So this tweet goes out on Twitter today saying that Zoloft causes autism when women take the medication during pregnancy. Mamas start getting nervous. Upset. Understandably so.
As you might imagine, I take immediate notice. What is the source? I find the tweet that started it all. It says there’s a link between autism and Zoloft.
The tweet is from Autism Now. Wow. That’s a major organization in Washington DC. It’s the National Resource Center for Autism. Except, wait a minute, Autism Now’s twitter handle is @AutismNowCenter, not @AutismNow. It’s not the credible, nationally-recognized organization that is sending out the tweet. Instead, this account seems to be registered to someone named “Change Agent.” I’m guessing that’s not the person’s real name. Anyway, the account appears to be a straight feed of autism-related news.
Let’s check the link in the tweet that caused the commotion on Twitter this morning. It goes to a site called autism-blog.com, which is apparently a site where anyone can blog about autism. To join and write on this site, all you have to do is enter your email address. The person who wrote this particular story is sandra_8907. Sandra has only posted at the site twice, and both of her posts say the same thing.
She refers to a study done in the Archives of General Psychiatry and then links to one particular lawyer’s website. She writes:
“The Archives of General Psychiatry also reported that children whose mothers took antidepressants during pregnancy ‘are twice as likely as other children to have a diagnosis of autism or a related disorder.'”
This is the sentence that has caused the concern. I checked the news reports on the research linking autism to taking antidepressant medication during pregnancy. There are a few things she doesn’t mention in her short post.
CNN reported, among other things:
“The lead author of the study, Lisa Croen, Ph.D., the director of autism research at Kaiser Permanente Northern California, a large nonprofit health plan based in Oakland, emphasizes the preliminary nature of her team’s findings. ‘This is the first study of its kind to look at the association, and the findings have to be interpreted with a lot of caution,’ she says. ‘We can’t detect causality from one study.'”
WebMD reported, in part:
“The Kaiser Permanente researchers conclude that even if the association is confirmed, SSRI exposure is not likely to be a major risk factor for autism and related disorders.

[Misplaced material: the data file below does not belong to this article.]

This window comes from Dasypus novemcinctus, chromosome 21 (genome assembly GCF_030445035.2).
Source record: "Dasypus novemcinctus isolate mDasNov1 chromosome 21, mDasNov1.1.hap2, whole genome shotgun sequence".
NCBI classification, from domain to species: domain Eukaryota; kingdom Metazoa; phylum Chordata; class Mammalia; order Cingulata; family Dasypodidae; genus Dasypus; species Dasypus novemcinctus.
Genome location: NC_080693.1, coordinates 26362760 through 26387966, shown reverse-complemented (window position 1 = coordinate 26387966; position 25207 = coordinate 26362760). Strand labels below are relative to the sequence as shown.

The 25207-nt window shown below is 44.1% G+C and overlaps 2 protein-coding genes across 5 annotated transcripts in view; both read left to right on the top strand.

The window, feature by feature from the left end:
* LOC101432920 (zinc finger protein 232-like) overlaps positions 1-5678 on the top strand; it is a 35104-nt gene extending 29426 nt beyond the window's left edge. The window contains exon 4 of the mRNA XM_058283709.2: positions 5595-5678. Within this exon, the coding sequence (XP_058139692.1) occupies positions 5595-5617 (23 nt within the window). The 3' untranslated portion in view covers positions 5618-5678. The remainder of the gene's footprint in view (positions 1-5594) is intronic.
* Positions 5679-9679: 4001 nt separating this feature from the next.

Tracy Flanagan, MD, who is director of women’s health for Kaiser Permanente Northern California, says maternal depression itself may be an unrecognized risk factor for autism. In the study, the researchers found no link between a history of depression or other mental health disorder and ASD.”
Science Daily reports:
“‘Although the number of children exposed prenatally to selective serotonin reuptake inhibitors in this population was low, results suggest that exposure, especially during the first trimester, may modestly increase the risk of ASD,’ the authors conclude. ‘We recommend that our findings be considered as preliminary and treated with caution, pending results from further studies designed to address the very complex question of whether prenatal exposure to SSRIs may be etiologically linked to later diagnoses of ASDs in offspring.'”
When the study first came out, I checked with the perinatal mood and anxiety disorder experts I know about this and wrote about it the possible link between autism and antidepressants here. As I wrote then:
“They don’t know whether it was the treatment (SSRIs), or the illness for which the mom is being treated (antenatal depression/anxiety, or depression/anxiety she has always had), or some genetic factor in the mom that may be related to both autism and the fact that she is vulnerable to depression/anxiety that led to the incidences of autism in the study. Not to mention the women whose children have an autism spectrum disorder who have none of the above.”
The Massachusetts General Hospital’s Center for Women’s Mental Health also commented on the study at its own website:
“Because children with ASD are more likely to have a family history of psychiatric illness, this study attempted to distinguish between the effects of medication exposure versus the effects of the underlying disease that led to treatment. While previous history of mood and anxiety disorders is factored into the analyses, acute illness during pregnancy is not factored in. Multiple studies suggest that untreated depression may lead to physiologic changes which negatively affect fetal development and birth outcomes; thus, this omission greatly diminishes the value of the article to assess the impact of SSRIs in pregnancy on the risk of autism in children.”
Does this mean antidepressants are safe during pregnancy? No. There is no medication that is 100% safe during pregnancy, as we’ve always said. Research shows, however, that depression and anxiety during pregnancy are not believed to be 100% either. Which is why it is so important to talk to your doctor.
There are a variety of potential options for the treatment of mental illness during pregnancy, including therapy, things like acupuncture, and also medication if that is indicated in your situation. You might consider reviewing the guidelines from the American Congress of Obstetricians & Gynecologists and the American Psychiatric Association.
In the meantime, please know that it is important to check several sources on a story, and also to talk to your doctor, before coming to any conclusions and worrying yourself needlessly.